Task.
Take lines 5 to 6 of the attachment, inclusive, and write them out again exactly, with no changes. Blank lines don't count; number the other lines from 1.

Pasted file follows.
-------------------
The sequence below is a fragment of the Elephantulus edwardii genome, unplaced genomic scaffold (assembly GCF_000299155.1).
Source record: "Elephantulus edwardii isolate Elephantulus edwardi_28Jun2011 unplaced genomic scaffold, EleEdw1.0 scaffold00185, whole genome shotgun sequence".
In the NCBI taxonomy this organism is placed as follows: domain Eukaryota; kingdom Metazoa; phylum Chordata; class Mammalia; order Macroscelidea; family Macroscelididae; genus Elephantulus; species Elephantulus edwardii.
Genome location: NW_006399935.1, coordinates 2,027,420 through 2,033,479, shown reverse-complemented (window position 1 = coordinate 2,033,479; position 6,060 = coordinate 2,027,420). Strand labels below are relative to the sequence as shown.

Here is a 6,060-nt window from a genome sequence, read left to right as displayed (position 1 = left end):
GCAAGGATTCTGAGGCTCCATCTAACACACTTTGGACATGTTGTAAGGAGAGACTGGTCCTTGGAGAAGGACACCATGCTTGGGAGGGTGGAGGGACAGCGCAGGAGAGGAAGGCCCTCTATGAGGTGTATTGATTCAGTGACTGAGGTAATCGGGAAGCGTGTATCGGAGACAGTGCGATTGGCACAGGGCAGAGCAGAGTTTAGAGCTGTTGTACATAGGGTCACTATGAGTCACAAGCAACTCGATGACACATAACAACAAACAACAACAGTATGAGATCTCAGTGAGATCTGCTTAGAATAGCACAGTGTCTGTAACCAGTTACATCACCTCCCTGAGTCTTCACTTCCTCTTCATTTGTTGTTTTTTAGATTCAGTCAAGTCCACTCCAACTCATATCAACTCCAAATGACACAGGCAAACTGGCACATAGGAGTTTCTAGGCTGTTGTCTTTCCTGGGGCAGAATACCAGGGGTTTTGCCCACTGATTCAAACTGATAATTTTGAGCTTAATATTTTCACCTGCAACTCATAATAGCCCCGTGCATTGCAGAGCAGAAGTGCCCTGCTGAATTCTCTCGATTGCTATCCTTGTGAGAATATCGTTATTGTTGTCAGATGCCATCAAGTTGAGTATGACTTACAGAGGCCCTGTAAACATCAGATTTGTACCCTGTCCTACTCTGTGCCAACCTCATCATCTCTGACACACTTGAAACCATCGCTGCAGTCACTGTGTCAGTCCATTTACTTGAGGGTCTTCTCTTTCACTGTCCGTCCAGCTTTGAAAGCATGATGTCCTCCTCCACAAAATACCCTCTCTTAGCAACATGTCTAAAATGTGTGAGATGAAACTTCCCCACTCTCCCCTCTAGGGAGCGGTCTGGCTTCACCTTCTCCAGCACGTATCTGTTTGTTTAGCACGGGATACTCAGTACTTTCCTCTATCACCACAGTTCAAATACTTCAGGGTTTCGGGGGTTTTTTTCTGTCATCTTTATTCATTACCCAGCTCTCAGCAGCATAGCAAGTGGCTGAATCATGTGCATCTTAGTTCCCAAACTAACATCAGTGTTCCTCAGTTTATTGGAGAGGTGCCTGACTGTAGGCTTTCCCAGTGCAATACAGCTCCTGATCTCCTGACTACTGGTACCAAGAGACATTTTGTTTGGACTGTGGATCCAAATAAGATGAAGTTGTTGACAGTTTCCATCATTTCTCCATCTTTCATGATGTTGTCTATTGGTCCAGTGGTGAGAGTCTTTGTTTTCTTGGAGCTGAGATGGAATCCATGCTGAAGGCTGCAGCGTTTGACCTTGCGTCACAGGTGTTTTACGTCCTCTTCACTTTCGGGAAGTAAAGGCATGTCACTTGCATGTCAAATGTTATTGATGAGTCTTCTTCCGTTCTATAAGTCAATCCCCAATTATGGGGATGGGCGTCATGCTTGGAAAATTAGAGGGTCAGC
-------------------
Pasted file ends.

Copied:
Here is a 6,060-nt window from a genome sequence, read left to right as displayed (position 1 = left end):
GCAAGGATTCTGAGGCTCCATCTAACACACTTTGGACATGTTGTAAGGAGAGACTGGTCCTTGGAGAAGGACACCATGCTTGGGAGGGTGGAGGGACAGCGCAGGAGAGGAAGGCCCTCTATGAGGTGTATTGATTCAGTGACTGAGGTAATCGGGAAGCGTGTATCGGAGACAGTGCGATTGGCACAGGGCAGAGCAGAGTTTAGAGCTGTTGTACATAGGGTCACTATGAGTCACAAGCAACTCGATGACACATAACAACAAACAACAACAGTATGAGATCTCAGTGAGATCTGCTTAGAATAGCACAGTGTCTGTAACCAGTTACATCACCTCCCTGAGTCTTCACTTCCTCTTCATTTGTTGTTTTTTAGATTCAGTCAAGTCCACTCCAACTCATATCAACTCCAAATGACACAGGCAAACTGGCACATAGGAGTTTCTAGGCTGTTGTCTTTCCTGGGGCAGAATACCAGGGGTTTTGCCCACTGATTCAAACTGATAATTTTGAGCTTAATATTTTCACCTGCAACTCATAATAGCCCCGTGCATTGCAGAGCAGAAGTGCCCTGCTGAATTCTCTCGATTGCTATCCTTGTGAGAATATCGTTATTGTTGTCAGATGCCATCAAGTTGAGTATGACTTACAGAGGCCCTGTAAACATCAGATTTGTACCCTGTCCTACTCTGTGCCAACCTCATCATCTCTGACACACTTGAAACCATCGCTGCAGTCACTGTGTCAGTCCATTTACTTGAGGGTCTTCTCTTTCACTGTCCGTCCAGCTTTGAAAGCATGATGTCCTCCTCCACAAAATACCCTCTCTTAGCAACATGTCTAAAATGTGTGAGATGAAACTTCCCCACTCTCCCCTCTAGGGAGCGGTCTGGCTTCACCTTCTCCAGCACGTATCTGTTTGTTTAGCACGGGATACTCAGTACTTTCCTCTATCACCACAGTTCAAATACTTCAGGGTTTCGGGGGTTTTTTTCTGTCATCTTTATTCATTACCCAGCTCTCAGCAGCATAGCAAGTGGCTGAATCATGTGCATCTTAGTTCCCAAACTAACATCAGTGTTCCTCAGTTTATTGGAGAGGTGCCTGACTGTAGGCTTTCCCAGTGCAATACAGCTCCTGATCTCCTGACTACTGGTACCAAGAGACATTTTGTTTGGACTGTGGATCCAAATAAGATGAAGTTGTTGACAGTTTCCATCATTTCTCCATCTTTCATGATGTTGTCTATTGGTCCAGTGGTGAGAGTCTTTGTTTTCTTGGAGCTGAGATGGAATCCATGCTGAAGGCTGCAGCGTTTGACCTTGCGTCACAGGTGTTTTACGTCCTCTTCACTTTCGGGAAGTAAAGGCATGTCACTTGCATGTCAAATGTTATTGATGAGTCTTCTTCCGTTCTATAAGTCAATCCCCAATTATGGGGATGGGCGTCATGCTTGGAAAATTAGAGGGTCAGC